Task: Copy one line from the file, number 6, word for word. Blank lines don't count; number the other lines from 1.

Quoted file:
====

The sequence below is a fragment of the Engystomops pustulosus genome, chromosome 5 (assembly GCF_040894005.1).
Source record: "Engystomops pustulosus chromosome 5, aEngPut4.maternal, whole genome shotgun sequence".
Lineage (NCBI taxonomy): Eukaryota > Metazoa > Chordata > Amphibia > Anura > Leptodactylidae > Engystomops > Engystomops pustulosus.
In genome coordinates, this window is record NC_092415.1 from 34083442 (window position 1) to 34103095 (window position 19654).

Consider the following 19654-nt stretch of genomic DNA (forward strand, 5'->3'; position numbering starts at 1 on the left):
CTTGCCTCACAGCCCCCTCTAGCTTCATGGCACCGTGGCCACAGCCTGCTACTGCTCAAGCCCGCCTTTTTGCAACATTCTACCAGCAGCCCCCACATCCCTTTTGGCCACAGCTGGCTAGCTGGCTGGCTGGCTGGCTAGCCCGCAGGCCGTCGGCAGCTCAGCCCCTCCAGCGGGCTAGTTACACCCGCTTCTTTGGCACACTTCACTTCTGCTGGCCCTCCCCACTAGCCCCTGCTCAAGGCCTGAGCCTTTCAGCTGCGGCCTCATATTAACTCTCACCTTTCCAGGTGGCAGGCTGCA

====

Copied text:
CTTGCCTCACAGCCCCCTCTAGCTTCATGGCACCGTGGCCACAGCCTGCTACTGCTCAAGCCCGCCTTTTTGCAACATTCTACCAGCAGCCCCCACATCCCTTTTGGCCACAGCTGGCTAGCTGGCTGGCTGGCTGGCTAGCCCGCAGGCCGTCGGCAGCTCAGCCCCTCCAGCGGGCTAGTTACACCCGCTTCTTTGGCACACTTCACTTCTGCTGGCCCTCCCCACTAGCCCCTGCTCAAGGCCTGAGCCTTTCAGCTGCGGCCTCATATTAACTCTCACCTTTCCAGGTGGCAGGCTGCA